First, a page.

The article examines the separation of powers in the constitutional order of the European Union (Eu). Specifically, the article focuses on horizontal separation of powers, illustrating the different functions performed by each Community institution and studying their mutual interactions. The article uses a dual point of view. On one hand, the article briefly describes the Eu institutions, statically highlighting the functions that the Treaties attribute to the various constitutional bodies of the Eu: the European Parliament, the European Council, the Council, the Commission, the European Court of Justice and the European Central Bank. On the other hand, the article analytically reconstructs the powers of the Eu, dynamically highlighting the functioning trends in the legislative, executive and judicial powers in the Eu. The article argues that the Eu has a complex system of separation of powers, with a bicameral legislature, a dual executive and a composite judiciary. At the same time, the article highlights conflicting practices in the functioning of the Eu form of government, especially the coexistence of parliamentarian and presidential pressures, and reflects on the prospects for reforming the Eu’s constitutional architecture in the context of the debate on the future of Europe.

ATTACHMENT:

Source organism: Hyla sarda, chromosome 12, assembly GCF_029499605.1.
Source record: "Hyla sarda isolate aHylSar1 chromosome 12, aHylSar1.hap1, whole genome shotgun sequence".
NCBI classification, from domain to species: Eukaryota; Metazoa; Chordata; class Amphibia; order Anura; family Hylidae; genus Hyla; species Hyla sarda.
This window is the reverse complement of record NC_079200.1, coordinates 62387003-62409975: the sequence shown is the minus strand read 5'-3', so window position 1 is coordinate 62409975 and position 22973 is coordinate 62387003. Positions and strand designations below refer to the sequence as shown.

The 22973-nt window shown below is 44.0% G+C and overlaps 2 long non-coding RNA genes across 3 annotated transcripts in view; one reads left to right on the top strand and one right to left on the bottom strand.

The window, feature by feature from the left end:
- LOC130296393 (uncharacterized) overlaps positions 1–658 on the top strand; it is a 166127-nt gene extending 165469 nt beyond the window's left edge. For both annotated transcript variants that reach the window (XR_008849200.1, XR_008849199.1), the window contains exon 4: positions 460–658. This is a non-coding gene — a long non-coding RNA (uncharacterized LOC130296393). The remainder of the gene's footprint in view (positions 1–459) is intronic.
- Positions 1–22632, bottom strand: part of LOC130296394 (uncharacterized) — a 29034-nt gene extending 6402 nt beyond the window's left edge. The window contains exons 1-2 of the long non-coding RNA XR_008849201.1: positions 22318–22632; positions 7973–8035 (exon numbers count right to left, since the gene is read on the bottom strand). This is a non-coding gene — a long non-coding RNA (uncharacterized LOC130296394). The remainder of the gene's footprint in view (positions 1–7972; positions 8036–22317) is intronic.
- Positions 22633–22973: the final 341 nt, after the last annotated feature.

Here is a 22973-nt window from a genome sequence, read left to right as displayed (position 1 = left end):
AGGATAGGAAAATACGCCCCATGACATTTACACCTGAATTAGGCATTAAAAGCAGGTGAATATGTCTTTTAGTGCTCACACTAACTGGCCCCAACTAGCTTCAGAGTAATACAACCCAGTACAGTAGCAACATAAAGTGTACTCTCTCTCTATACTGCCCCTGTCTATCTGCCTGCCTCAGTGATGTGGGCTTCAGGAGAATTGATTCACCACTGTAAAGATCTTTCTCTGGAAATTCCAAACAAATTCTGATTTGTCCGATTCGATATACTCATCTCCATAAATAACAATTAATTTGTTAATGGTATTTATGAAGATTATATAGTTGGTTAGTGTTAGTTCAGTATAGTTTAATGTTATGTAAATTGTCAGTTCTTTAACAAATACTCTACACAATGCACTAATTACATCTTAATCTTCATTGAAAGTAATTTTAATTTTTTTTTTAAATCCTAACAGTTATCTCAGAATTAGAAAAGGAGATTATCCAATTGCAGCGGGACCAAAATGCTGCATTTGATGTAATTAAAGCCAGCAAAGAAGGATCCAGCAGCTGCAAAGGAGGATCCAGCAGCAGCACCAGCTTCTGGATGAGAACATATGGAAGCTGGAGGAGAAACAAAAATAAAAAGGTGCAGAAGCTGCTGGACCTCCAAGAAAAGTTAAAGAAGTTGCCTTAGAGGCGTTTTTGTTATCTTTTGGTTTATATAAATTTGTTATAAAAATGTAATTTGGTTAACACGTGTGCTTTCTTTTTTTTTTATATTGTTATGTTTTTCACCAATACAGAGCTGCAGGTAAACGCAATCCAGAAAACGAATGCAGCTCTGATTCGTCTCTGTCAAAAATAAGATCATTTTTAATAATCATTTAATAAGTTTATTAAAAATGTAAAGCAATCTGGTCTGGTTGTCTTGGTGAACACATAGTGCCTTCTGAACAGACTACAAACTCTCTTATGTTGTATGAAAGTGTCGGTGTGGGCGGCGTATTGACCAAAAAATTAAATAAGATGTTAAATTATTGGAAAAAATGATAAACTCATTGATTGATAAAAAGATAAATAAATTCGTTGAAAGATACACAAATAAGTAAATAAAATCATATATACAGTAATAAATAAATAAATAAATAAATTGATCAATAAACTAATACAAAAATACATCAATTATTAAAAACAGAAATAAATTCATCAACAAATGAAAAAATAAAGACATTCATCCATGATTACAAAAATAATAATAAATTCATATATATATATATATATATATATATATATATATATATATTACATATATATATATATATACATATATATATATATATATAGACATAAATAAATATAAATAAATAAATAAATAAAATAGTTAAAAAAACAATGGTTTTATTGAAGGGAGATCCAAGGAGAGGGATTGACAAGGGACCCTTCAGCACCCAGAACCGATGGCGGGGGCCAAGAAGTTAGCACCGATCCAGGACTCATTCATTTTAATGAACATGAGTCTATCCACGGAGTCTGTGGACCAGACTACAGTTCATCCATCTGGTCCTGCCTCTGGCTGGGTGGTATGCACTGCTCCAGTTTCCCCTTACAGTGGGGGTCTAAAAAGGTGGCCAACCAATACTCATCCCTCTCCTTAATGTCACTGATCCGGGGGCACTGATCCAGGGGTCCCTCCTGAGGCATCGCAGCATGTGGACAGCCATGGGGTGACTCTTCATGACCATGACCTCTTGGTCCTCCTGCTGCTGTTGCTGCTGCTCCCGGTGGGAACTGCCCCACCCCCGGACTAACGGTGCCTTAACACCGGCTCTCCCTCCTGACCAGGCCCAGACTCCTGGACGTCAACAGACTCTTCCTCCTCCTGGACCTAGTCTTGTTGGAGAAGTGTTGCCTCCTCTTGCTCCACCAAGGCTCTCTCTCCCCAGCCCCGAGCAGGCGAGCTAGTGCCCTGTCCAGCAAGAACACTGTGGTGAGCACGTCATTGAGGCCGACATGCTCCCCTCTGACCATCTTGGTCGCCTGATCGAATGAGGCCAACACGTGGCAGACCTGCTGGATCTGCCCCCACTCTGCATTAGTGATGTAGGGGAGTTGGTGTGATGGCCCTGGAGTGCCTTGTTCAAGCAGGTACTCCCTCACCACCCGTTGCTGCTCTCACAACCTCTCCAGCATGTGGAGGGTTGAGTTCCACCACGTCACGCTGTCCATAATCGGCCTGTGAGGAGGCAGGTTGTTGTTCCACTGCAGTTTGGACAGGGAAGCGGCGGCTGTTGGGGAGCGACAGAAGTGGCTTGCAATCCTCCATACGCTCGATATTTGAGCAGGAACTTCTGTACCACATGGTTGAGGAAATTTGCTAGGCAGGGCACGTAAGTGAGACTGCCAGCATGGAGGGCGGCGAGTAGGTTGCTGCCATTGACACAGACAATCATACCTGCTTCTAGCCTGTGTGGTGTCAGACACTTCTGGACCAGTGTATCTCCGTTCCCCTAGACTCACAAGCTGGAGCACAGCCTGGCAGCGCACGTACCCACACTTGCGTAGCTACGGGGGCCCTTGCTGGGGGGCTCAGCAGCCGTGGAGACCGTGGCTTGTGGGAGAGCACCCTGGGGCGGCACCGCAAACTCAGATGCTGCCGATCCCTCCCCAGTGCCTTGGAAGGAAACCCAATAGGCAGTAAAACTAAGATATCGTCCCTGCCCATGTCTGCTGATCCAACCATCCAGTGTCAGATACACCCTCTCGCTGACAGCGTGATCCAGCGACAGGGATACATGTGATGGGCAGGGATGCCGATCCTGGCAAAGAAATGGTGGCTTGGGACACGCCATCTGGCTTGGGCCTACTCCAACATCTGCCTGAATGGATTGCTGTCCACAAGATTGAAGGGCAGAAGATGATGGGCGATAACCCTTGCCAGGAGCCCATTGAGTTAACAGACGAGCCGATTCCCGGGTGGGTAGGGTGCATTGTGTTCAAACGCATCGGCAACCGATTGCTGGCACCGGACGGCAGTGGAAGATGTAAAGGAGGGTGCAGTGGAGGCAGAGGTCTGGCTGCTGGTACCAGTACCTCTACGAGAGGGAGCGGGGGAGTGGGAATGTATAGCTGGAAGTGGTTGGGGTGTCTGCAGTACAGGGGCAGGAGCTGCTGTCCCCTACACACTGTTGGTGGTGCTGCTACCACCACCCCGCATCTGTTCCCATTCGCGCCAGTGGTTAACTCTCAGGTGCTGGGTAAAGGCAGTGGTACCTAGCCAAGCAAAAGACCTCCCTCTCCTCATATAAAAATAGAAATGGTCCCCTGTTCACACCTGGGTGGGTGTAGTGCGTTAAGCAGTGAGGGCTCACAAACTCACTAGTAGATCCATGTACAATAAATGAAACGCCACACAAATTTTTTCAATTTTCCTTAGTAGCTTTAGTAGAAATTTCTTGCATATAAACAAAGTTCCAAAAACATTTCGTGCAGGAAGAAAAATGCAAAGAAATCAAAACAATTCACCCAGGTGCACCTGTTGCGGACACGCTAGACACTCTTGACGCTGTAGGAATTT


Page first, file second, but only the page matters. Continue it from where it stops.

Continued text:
The Separation of Powers in the European Union
By Federico Fabbrini